Sam Mendes’ Empire of Light is impressively shot by Roger Deakins, full of strong performances, a sweeping score by Trent Reznor and Atticus Ross (one of two great scores this year, the other being Bones and All), and feels very evocative of its time and place. So why does it seem that the film is less than the sum of its parts?
This is obviously a passion project for Mendes – he wrote and directed Empire of Light, and while it may not be completely autobiographical, one can sense that he pulled a lot of the film from his own life.
The movie looks like it was shot entirely during the magic hour; Deakins gives everything an ethereal glow that will almost certainly see him recognized during awards season. He’s easily one of the best cinematographers out there, and even if the film doesn’t completely live up to its visuals, it has a sumptuous aura all its own.
But Empire of Light also has the ability to find a cliché and jump headfirst straight into it. One gets the sense that Mendes was trying to find something meaningful without being overly sentimental about his love for cinema, but this is a case where a bit of sentiment would have helped smooth over the more obvious choices Mendes makes with the script. When the sentiment does come, it doesn’t feel as earned as it should.
It is spring, 1981, and the Empire Cinema, on the English coast, is about to get a huge boost – it’s going to host the premiere of Chariots of Fire. Hilary (Olivia Colman) is the manager of the Empire – she sets the schedule, helps sell the tickets, and rallies the troops. She’s also having an affair with the owner (Colin Firth), and suffering from depression, which she had to go away for a while.
Now, she’s medicated, numb, and going through the motions of life – until she meets Stephen (Micheal Ward), a young Black man studying to be an architect. She is attracted to his light and his life, and he to her, and this May-September romance begins to take hold of Hilary’s life in unexpected, and emotionally-heartbreaking ways.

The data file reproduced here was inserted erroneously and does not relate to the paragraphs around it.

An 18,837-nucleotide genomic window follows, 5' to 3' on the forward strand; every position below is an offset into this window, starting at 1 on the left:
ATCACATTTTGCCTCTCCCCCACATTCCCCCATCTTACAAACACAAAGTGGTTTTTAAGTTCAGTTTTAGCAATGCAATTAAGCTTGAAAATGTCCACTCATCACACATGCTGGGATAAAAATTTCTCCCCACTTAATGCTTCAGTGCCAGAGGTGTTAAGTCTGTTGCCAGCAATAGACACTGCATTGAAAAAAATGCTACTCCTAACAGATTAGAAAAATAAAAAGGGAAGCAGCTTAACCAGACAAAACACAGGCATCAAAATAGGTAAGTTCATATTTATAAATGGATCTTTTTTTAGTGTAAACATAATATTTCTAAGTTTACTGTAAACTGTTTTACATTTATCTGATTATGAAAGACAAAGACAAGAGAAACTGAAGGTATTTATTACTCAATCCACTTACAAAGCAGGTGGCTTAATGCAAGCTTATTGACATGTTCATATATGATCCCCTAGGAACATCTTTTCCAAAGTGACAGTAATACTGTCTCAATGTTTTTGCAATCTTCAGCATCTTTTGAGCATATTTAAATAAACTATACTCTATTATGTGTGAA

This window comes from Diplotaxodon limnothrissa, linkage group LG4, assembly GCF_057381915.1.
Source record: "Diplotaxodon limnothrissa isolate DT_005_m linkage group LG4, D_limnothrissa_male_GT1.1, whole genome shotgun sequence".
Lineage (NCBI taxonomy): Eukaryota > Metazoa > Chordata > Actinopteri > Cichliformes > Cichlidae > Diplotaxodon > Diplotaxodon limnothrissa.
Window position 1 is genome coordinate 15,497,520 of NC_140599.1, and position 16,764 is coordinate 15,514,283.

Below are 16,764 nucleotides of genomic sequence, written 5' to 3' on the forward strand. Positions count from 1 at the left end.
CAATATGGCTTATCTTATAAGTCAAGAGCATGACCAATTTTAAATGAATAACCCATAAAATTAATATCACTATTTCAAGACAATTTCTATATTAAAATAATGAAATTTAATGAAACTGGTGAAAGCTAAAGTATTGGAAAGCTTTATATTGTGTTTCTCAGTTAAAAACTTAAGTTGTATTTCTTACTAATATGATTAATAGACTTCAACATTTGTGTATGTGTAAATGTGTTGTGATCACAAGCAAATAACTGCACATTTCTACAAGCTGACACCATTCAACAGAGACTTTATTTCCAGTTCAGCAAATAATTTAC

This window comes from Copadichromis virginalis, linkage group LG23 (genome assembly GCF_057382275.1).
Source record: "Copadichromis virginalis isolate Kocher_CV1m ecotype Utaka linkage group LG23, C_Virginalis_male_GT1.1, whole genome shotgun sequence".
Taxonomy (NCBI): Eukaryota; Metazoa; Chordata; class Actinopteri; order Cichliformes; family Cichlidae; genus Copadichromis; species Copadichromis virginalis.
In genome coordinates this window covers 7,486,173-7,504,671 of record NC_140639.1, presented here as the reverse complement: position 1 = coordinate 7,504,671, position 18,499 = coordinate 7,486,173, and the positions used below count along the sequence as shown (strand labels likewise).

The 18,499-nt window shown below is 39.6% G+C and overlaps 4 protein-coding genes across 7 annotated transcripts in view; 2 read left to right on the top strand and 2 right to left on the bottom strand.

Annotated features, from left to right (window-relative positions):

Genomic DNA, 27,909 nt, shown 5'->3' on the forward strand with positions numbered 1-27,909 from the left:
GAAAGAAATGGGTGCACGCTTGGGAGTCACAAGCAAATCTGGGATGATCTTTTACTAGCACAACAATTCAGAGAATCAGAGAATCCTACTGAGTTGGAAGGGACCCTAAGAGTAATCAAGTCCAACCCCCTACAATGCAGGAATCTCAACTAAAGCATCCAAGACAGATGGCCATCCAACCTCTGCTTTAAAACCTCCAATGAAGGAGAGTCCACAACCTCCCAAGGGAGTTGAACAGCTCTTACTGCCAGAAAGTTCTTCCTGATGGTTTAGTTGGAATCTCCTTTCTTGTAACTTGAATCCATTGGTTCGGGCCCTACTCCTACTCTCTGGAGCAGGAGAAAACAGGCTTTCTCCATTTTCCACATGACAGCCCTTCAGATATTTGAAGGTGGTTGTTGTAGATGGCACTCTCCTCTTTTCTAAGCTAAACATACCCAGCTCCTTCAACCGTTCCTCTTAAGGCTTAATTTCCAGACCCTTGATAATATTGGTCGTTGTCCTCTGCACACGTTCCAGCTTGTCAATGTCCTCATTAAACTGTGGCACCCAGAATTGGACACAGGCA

Empire of Light wants to be a film about the power of cinema. And, at its best moments, it is. But it also feels like for much of the film’s running time, Mendes is actively fighting against that tide. Colman’s Hilary isn’t a cinephile – she just works at the theater, and while the theater is her connection to the outside world in many ways, she never sits down to a movie, much to Stephen’s bemusement.
She struggles with mental health issues, and Hilary doesn’t have much of a life outside the theater, but when Stephen enters her life, it awakens something inside Hilary, a willingness to explore new avenues and a stirring of her spirit. Colman gives her customary great performance, but the script also plays up her illness in too obvious ways.
Micheal Ward’s Stephen is also the more compelling story in a lot of ways, but it’s also a story that Mendes probably has only seen from a distance, and probably not his to tell with any real depth. As anti-immigrant and racist sentiments rise in 1981 England, with Margaret Thatcher as Prime Minister, Empire of Light goes down the obvious route when a more subtler one would have sufficed. But Ward is still very good.
Also very good is Toby Jones‘ Norman, the theater projectionist, and much of the source of the film’s love of cinema. He’s a very matter-of-fact person, but Norman recognizes what the power of a great movie can do. Sadly, Colin Firth isn’t given much more to do here except be unpleasant to Colman, and serve as the film’s antagonist, without much nuance to the role.
Empire of Light works best when we see the light and the life through Stephen’s eyes, and his optimism in a world that seems geared to break and tear him down. But Empire of Light steers too often into the road more traveled by, and we know that Stephen will get broken because he must be the sacrificial lamb in stories like this, and that’s too bad.
When Empire of Light works, it’s when we spend time with Hilary and Stephen, when the cares of the world are pushed away, and we are swept up in the romance of it all – like the promises of the movies themselves.
Unfortunately, Empire of Light cannot sustain that, and falls back into the predictable. It’s a beautifully-looking film, and Reznor and Ross’s score is transportive, but it often feels like the film is fighting against itself, and stumbles when it needs to soar. There are some lovely moments in Empire of Light, but those moments are too fleeting.
I have the feeling that this year’s movie about the power of cinema will be The Fabelmans, and Steven Spielberg has no problem making us feel that power. By comparison, Empire of Light feels like Sam Mendes is working with an arm tied behind his back.
EMPIRE OF LIGHT REVIEW SCORE: 6 OUT OF 10
Searchlight Pictures will release Empire of Light in theaters on December 9, 2022. The film is rated R for sexual content, language and brief violence.
Alan Cerny has been writing about film for more than 20 years for such sites as Ain’t It Cool News, CHUD, Birth Movies Death, and ComingSoon. He has been a member of the Houston Film Critics Society since 2011. STAR WARS biased. Steven Spielberg once called Alan a “very good writer,” and Alan has the signed letter to prove it, so it must be true.